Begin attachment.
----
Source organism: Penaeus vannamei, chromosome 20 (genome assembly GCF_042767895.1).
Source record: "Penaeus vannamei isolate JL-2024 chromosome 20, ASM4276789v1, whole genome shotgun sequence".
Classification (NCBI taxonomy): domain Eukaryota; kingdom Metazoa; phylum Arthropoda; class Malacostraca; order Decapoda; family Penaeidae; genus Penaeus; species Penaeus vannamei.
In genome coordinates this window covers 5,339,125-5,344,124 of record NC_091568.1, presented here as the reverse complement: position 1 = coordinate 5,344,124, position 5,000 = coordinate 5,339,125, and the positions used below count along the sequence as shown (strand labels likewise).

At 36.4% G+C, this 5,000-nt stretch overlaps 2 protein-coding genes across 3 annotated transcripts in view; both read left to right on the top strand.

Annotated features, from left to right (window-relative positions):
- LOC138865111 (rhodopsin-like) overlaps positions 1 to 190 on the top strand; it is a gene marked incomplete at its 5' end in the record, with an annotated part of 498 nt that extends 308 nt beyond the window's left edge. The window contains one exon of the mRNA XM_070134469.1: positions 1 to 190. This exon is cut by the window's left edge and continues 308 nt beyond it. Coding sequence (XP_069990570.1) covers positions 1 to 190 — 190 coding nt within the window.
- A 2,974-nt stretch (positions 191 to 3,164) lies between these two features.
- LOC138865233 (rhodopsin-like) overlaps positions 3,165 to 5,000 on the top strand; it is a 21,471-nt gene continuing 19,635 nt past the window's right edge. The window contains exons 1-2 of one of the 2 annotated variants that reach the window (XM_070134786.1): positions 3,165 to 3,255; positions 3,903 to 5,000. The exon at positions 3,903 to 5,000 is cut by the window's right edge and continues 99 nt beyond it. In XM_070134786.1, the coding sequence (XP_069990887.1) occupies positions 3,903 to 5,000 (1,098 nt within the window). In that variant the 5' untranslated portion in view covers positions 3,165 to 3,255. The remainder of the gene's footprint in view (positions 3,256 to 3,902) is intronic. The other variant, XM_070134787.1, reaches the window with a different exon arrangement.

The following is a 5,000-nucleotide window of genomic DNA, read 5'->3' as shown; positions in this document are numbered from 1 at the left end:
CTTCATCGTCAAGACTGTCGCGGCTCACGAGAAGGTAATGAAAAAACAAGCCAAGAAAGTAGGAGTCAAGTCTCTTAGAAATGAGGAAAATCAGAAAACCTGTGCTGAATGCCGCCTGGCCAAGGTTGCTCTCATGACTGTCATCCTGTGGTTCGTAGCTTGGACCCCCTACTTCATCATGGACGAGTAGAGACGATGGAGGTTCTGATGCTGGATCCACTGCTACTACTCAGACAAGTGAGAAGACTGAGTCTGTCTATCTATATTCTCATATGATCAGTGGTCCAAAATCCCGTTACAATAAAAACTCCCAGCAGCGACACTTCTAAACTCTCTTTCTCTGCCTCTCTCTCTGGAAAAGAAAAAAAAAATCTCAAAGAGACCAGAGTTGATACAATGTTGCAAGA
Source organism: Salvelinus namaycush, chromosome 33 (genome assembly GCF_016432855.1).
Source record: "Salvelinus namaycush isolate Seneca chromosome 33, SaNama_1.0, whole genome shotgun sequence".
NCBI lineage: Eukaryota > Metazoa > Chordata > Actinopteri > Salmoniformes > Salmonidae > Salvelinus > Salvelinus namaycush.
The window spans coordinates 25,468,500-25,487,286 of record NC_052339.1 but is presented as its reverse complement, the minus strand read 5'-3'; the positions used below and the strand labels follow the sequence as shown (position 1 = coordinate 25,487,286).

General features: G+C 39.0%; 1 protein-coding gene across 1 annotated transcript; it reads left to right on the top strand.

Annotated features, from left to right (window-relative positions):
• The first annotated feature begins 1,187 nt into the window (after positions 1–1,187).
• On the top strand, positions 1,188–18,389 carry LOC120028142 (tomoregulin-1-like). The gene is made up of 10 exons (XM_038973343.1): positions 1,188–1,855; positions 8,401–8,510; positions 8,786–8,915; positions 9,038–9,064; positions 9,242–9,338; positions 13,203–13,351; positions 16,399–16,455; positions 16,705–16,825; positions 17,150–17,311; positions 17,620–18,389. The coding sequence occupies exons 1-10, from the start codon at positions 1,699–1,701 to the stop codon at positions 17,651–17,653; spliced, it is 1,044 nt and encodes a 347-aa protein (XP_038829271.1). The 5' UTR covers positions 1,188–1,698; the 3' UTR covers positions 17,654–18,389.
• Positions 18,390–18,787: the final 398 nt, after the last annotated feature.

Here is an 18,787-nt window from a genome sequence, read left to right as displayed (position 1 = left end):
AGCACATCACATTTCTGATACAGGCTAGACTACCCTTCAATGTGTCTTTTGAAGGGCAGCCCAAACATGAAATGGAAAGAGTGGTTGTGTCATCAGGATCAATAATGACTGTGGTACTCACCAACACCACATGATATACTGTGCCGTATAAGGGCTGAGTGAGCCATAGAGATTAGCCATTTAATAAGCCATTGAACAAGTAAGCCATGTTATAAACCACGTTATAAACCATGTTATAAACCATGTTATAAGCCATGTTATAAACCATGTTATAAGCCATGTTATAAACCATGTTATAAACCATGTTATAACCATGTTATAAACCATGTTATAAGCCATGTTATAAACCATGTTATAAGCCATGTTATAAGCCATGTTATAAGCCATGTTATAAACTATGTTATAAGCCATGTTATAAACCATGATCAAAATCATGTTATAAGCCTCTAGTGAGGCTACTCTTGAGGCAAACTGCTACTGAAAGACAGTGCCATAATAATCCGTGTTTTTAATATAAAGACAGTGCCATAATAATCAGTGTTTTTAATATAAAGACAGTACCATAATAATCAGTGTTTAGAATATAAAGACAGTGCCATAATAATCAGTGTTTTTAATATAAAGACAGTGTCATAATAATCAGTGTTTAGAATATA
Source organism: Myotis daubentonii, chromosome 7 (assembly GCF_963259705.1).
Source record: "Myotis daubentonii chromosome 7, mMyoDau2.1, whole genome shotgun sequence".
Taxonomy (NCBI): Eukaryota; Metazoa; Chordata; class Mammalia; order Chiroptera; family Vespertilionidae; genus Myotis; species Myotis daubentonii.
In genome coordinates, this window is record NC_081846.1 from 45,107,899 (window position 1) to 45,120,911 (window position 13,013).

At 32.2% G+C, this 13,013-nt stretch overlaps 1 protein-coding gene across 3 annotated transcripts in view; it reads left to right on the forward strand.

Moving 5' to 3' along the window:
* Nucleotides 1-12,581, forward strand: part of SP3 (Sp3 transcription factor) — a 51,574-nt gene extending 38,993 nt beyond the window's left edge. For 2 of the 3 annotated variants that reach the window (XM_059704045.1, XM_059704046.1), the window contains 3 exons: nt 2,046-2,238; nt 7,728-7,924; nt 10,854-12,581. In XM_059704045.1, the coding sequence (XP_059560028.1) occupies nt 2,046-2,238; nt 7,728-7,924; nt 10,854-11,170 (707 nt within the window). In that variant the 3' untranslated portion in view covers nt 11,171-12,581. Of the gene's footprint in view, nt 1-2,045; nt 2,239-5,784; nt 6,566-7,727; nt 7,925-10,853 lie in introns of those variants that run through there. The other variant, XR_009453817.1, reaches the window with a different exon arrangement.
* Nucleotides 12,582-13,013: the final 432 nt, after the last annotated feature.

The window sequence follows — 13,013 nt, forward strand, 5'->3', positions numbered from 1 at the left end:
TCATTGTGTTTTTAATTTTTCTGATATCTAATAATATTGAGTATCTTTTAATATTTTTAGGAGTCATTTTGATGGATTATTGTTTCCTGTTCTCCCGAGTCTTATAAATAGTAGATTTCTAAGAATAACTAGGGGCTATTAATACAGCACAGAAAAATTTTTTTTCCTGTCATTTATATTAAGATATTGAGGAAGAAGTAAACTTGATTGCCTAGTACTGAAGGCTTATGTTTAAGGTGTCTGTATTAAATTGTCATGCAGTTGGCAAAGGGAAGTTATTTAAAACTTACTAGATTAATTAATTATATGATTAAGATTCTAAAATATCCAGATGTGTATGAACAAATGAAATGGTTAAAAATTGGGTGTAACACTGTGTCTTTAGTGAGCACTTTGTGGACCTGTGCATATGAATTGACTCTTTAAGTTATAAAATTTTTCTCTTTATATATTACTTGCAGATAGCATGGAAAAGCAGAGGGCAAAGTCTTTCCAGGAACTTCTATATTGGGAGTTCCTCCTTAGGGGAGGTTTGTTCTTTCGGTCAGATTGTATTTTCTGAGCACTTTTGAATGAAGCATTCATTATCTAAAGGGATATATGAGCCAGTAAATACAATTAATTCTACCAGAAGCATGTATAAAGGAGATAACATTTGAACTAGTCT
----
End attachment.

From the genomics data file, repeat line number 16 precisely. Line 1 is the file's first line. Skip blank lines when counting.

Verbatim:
General features: G+C 39.0%; 1 protein-coding gene across 1 annotated transcript; it reads left to right on the top strand.